Tuesday, May 6, 2008

Stephen Ames' Campaign Is Working

Prior to the Masters, Stephen Ames said that he thought winning the Players was a bigger deal than winning the Masters because the field strength was better and no one named Charles Coody could be in the field. I laughed and hopefully you did, too, because Stephen Ames' pinnacle career win is the Players.

Well, apparently people are listening to him because a British journalist named Derek Lawrenson went off the deep end today in saying that the Players really IS better than the Masters. (Nothing new for some Brits.)

We're also in agreement that while the Masters has all the tradition, the Players' has all the hype. But which event provides the better spectacle and sheer enjoyment? Here are five reasons why this week's Players' — like last year's Players' — will knock the Masters into a cocked hat.
Let's comment on each reason...

1. Depth of Field. Aren't we all tired of the line-up at the Masters being clogged up by old champs just there for the ride?

With certain amateur invitees who wouldn't make the halfway cut if they practised at Augusta from Christmas to April? Or the relatively new trick of inviting players from the Far East because they might boost the Asian television market?

Contrast that with the Players', where every member of the 156- strong field has earned his spot; where there isn't a single competitor who hasn't got the ability to finish in the top 10.

True, some of them have zero personality. But give me Johnny No-Name shooting 65 to lead rather than — heaven help us — Gary Player announcing he's coming back to Augusta for another year because he happened to break 80.

Personalities have nothing to do with the greatness of an event. What made the Masters great was the course and the inherent ability it used to have for massive birdie and eagle runs. That is kind of possible at Sawgrass. But that is a digression against strength of field. The Top 50 in the world are at both events. Save for the occasional British Open and PGA Championship, guys outside of that ranking do not win majors. They do surely seem to win the Players a lot. How about Craig Perks?

2. No Tiger Woods. Yes, we all revere Tiger and laud his unique achievements. But let's admit to a guilty pleasure.

Isn't it fascinating to be looking ahead to a significant golf event where there is no chance of him winning by 10? Where, instead of one man being odds-on favourite to win, you could throw a blanket over practically the entire field?

Since Tiger really doesn't care about the Players all that much, I guess Lawrenson is right. But why would Tiger's absence really make the Players better than the Masters? Isn't the joy for Tiger haters seeing who will try to challenge Tiger and potentially topple him? Besides, Tiger does not have a lot of success at Sawgrass. He does not dominate there.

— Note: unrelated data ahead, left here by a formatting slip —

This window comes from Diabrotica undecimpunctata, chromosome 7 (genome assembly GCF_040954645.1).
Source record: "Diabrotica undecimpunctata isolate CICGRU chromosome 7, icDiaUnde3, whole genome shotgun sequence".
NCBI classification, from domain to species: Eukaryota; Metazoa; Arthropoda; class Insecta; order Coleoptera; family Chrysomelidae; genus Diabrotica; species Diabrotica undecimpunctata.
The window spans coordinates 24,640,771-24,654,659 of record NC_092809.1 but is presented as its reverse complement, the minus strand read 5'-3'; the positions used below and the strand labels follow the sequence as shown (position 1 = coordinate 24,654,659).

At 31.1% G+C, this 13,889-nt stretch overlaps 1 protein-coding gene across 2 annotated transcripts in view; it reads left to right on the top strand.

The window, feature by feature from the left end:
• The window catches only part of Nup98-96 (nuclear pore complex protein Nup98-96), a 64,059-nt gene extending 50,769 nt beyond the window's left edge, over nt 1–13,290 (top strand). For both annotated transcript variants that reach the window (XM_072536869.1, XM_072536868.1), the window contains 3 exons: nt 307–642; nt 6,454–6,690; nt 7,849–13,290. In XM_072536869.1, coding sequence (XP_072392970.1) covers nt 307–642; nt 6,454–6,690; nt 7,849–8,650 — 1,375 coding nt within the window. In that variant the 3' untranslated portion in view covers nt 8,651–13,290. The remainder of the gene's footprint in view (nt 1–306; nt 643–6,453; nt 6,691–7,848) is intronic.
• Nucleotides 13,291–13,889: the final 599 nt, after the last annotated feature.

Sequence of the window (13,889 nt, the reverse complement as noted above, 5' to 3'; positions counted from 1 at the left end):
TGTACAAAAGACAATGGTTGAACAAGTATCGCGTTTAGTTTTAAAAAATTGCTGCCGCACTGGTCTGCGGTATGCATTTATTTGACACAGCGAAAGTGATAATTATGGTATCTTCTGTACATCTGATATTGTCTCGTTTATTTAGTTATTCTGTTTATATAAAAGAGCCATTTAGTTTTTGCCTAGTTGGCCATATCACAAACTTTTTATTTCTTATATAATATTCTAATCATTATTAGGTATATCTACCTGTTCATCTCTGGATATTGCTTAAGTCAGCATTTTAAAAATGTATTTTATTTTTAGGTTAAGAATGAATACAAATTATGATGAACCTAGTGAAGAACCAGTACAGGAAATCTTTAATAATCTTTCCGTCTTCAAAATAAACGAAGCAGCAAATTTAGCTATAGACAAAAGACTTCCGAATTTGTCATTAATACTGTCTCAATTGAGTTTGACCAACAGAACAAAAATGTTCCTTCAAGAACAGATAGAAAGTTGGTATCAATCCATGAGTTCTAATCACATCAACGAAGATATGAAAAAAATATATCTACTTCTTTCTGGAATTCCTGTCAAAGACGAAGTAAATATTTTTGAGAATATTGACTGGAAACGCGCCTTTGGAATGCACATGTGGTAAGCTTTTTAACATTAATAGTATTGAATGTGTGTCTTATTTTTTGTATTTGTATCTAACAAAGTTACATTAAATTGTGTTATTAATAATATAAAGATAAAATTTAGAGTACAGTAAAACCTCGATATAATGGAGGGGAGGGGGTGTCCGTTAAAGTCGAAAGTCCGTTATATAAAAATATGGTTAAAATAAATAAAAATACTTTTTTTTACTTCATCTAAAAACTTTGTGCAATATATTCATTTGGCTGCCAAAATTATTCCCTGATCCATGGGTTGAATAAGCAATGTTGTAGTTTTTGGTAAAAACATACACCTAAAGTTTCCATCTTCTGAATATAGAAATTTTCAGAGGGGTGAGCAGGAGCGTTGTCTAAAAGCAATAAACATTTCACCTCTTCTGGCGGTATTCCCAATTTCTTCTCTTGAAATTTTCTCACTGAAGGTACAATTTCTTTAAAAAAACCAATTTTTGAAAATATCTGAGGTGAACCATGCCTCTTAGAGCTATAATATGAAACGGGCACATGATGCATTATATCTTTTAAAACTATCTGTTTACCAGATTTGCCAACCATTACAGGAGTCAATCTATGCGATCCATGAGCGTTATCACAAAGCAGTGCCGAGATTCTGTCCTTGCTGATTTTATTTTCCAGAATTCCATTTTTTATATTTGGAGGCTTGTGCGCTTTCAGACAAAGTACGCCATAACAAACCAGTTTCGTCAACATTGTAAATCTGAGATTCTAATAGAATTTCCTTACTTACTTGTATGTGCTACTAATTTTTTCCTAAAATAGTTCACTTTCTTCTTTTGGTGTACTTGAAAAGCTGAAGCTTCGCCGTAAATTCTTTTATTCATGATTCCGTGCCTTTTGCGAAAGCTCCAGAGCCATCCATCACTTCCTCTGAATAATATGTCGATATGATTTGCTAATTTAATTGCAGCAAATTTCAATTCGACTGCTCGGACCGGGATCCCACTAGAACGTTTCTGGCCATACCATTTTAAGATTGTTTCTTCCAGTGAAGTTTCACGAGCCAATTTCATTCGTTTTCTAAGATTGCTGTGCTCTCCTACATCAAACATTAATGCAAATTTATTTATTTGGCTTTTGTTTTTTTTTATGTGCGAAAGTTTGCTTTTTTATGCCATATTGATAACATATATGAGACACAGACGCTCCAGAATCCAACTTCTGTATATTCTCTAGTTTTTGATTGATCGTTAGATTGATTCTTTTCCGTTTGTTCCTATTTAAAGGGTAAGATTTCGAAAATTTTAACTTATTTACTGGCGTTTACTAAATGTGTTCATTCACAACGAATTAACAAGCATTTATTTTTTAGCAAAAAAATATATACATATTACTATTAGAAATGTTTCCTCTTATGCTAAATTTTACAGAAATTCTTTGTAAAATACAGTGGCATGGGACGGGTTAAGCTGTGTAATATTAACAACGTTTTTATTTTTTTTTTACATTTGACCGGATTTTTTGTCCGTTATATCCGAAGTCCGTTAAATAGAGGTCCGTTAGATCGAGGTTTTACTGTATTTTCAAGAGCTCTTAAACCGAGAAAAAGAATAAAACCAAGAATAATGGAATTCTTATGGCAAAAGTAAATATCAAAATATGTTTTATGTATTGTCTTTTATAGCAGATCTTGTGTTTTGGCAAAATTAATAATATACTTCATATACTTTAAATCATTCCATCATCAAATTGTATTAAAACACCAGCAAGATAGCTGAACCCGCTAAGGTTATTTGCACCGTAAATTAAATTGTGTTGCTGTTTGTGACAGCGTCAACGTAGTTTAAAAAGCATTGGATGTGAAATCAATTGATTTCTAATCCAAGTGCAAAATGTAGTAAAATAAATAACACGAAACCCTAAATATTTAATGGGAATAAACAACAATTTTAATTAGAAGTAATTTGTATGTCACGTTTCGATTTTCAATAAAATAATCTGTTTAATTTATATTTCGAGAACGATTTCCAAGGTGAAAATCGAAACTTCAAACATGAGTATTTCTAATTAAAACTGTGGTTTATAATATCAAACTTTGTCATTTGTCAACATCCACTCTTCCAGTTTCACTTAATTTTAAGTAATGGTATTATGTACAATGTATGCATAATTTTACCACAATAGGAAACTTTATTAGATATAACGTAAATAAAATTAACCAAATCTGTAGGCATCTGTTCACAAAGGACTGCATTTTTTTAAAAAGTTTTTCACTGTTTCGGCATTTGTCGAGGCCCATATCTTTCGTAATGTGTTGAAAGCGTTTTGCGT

3. Sawgrass's island green 17th. Purists, look away now. Yes, I know it's contrived and sticking up for this hole is a bit like cheering for Twenty20 cricket over a Test match.

But even a die-hard traditionalist would have to own up to the compelling nature of a hole where glory and despair are so intertwined that last year Sean O'Hair lost not only his chance of winning by dumping a couple in the water, but the not-insignificant matter of 400 grand.

You're going to take 1 hole out of 18 at Sawgrass and use that as a reason to claim the Players is better than the Masters? Augusta's entire lineup of holes is spectacular. There are way more memorable holes that EVERYONE knows at the National than at Sawgrass. Sawgrass has about 7 memorable holes in my mind - even if they can be considered gimmicks. Augusta has way more.

4. The Gallery. The Players' is the only event in golf where the middle -aged male doesn't comprise the vast majority of the audience. At Sawgrass you're just as likely to be peering over the heads of boys and girls or courting couples as middle-class white men. All are catered for by scoreboards in keeping with a vibrant modern audience. You don't know anything about Jason Bohn? By the time he reaches the green, the interactive scoreboard will have told you everything bar his shoe size.

If you're looking for good looking women, the PLAYERS will tell you that the Players has lots of talent. As for the rest of that paragraph, I don't really see the point.

And finally...

5. Unpredictability. Every year at the Masters it is the same old argument: the course offers an inordinate advantage to big hitters. Nobody says that about Sawgrass. Look at its past four champions — Phil Mickelson, Stephen Ames, Fred Funk and Adam Scott. That covers every base golf has to offer.

You've got one short game master, two fairways and greens men, and one player capable of driving it as well as anybody.

This is hilariously wrong. Unpredictability is the very reason why many people refuse to consider the Players as a legit 5th major. No offense to Fred Funk, but he would not win any of the other four majors - even the US Open with his straight driving. Stephen Ames may never win a major. Adam Scott, I think, will one day. Still, the Players has produced more fluke champions in its 34 years than even the Open Championship in the last 34 years.

Also, Augusta does not seem to be producing only champions that are lengthy hitters. In fact, at the "new Augusta," the Masters produces champions of varying length. Having to play a certain style of game to win at Augusta is a myth.